Herbert Henry Asquith — Not Quite in the Gladstone Mould

  • Dick Leonard


Gladstone without the passion, and without the religiosity. That would be an inadequate but not altogether misleading description of the last person to head a Liberal government. A complex personality, he himself attempted a somewhat tongue-in-cheek assessment of his own qualities in an idle moment at 10 Downing Street during a critical period of the First World War, in March 1915:

You were … almost a classical example of Luck. You were endowed at birth with brains above the average. You had, further, some qualities of temperament which are exceptionally useful for mundane success — energy under the guise of lethargy; a faculty for working quickly, which is more effective in the long run than plodding perseverance; patience (which is one of the rarest of human qualities); a temperate but persistent ambition; a clear mind, a certain quality and lucidity of speech; intellectual but not moral irritability; a natural tendency to understand & appreciate the opponent’s point of view; and, as time went on, & your nature matured, a growing sense of proportion, which had its effect both upon friends and foes, and which, coupled with detachment from any temptation to intrigue, and, in regard to material interests & profits, an unaffected indifference, secured for you the substantial advantage of personality and authority. The really great men of the world are the geniuses & the saints. You belonged to neither category. Your intellectual equipment (well cultivated and trained) still left you far short of the one; your spiritual limitations, and your endowment of the ‘Old Adam’, left you still shorter of the other. (Jenkins 1978, pp.334–5)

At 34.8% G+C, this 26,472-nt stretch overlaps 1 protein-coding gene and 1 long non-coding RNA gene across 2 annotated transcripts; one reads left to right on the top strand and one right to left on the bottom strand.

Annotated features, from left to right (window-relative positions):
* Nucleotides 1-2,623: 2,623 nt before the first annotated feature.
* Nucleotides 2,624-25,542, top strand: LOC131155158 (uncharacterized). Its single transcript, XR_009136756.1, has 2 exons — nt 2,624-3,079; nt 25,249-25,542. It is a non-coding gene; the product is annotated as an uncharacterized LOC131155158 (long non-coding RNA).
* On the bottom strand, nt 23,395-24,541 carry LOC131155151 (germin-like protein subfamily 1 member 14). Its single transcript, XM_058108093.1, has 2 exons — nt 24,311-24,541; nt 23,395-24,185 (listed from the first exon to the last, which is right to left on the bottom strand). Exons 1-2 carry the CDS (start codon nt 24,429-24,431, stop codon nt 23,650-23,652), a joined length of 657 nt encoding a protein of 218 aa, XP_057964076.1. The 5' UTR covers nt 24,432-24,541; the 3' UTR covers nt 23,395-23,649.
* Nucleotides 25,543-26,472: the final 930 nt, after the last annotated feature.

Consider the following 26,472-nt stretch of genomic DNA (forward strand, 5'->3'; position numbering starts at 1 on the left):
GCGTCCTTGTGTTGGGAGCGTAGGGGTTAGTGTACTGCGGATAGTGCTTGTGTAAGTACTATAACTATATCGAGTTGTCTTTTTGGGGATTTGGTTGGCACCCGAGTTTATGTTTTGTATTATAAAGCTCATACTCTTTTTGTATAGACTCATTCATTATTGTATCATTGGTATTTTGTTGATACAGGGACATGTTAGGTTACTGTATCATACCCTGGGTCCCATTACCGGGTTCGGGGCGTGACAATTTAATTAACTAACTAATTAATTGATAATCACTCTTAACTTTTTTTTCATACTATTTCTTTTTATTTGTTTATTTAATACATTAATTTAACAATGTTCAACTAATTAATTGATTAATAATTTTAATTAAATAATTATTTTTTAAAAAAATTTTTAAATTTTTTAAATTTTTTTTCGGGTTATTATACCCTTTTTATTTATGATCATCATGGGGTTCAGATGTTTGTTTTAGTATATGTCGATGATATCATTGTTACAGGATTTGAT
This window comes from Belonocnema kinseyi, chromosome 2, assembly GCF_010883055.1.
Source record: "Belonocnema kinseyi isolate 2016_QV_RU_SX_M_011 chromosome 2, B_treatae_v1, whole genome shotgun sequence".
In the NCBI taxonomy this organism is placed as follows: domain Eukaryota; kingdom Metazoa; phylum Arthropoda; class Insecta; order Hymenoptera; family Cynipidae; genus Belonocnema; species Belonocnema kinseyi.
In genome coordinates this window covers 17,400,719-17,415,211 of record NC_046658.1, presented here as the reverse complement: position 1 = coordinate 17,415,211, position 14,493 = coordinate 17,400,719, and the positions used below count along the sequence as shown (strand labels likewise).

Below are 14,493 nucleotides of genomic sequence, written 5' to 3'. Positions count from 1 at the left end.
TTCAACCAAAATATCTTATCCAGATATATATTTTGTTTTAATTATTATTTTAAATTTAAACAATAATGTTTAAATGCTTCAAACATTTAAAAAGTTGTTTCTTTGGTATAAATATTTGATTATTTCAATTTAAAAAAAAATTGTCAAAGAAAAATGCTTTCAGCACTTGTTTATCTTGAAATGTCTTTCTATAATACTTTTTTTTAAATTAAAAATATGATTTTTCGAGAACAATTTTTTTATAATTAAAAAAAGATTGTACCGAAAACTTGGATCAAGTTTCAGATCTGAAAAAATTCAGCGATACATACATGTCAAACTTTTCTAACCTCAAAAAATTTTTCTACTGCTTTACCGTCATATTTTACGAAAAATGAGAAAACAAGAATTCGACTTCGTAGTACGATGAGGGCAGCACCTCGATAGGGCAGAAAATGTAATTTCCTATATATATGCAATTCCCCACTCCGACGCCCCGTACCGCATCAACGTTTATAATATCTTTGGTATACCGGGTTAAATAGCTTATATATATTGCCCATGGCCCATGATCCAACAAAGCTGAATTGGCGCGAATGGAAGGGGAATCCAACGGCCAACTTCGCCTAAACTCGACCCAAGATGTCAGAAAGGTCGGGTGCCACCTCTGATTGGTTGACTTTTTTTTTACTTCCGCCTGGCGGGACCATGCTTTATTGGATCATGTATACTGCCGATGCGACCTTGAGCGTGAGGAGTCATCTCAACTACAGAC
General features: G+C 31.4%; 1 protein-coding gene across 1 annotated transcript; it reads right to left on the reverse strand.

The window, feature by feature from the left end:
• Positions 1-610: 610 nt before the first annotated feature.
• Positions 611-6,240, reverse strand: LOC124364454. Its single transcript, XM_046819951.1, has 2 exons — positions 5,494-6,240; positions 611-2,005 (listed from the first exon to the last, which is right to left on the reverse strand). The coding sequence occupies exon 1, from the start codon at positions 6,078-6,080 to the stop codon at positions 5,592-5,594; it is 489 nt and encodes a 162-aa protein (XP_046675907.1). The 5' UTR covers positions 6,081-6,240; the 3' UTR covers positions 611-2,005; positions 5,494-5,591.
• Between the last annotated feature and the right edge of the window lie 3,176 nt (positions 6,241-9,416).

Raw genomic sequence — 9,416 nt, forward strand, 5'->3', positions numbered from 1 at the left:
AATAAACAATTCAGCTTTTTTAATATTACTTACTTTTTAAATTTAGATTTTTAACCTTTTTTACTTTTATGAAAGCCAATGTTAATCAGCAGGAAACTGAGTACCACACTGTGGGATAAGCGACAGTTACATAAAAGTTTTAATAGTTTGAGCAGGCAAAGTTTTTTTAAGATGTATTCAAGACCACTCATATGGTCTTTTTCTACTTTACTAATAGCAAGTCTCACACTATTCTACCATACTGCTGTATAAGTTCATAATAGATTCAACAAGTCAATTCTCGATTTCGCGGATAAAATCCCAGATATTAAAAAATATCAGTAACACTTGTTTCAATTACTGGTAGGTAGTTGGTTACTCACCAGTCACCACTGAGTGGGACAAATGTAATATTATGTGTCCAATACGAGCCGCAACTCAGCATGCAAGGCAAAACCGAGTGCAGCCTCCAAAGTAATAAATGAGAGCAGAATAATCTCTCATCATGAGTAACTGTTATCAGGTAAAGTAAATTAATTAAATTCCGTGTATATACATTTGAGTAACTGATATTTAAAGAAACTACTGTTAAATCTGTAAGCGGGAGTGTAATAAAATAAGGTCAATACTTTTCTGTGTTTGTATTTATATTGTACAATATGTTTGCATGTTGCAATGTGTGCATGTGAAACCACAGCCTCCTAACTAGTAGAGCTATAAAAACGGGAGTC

Prime Minister Liberal Party Intimate Friend Cabinet Minister Home Rule 
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Works consulted

  1. Brock, Michael, and Eleanor Brock (eds), H.H. Asquith: Letters to Venetia Stanley, Oxford, Oxford University Press, 1982.Google Scholar
  2. Cassar, George H., Asquith as War Leader, London, Hambledon Press, 1994.Google Scholar
  3. Coogan, John W. and Peter F. Coogan, ‘The British Cabinet and the Anglo-French Staff Talks, 1905–1914: Who Knew What and When Did He Know It’, Journal of British Studies, 24 (1985).Google Scholar
  4. Hazelhurst, Cameron, ‘Herbert Henry Asquith’, in John P. Mackintosh (ed.), British Prime Ministers in the Twentieth Century, Vol. I, London, Weidenfeld & Nicolson, 1977.Google Scholar
  5. Iremonger, Lucille, The Fiery Chariot, London, Secker & Warburg, 1970.Google Scholar
  6. Jenkins, Roy, Asquith (revised edition), London, Collins, 1978.Google Scholar
  7. Koss, Stephen, Asquith, London, Allen Lane, 1976.Google Scholar
  8. Spender, J.A., article on Asquith in Dictionary of National Biography 1922–1930, London, Oxford University Press, 1937.Google Scholar

Copyright information

© Dick Leonard 2005

Authors and Affiliations

  • Dick Leonard

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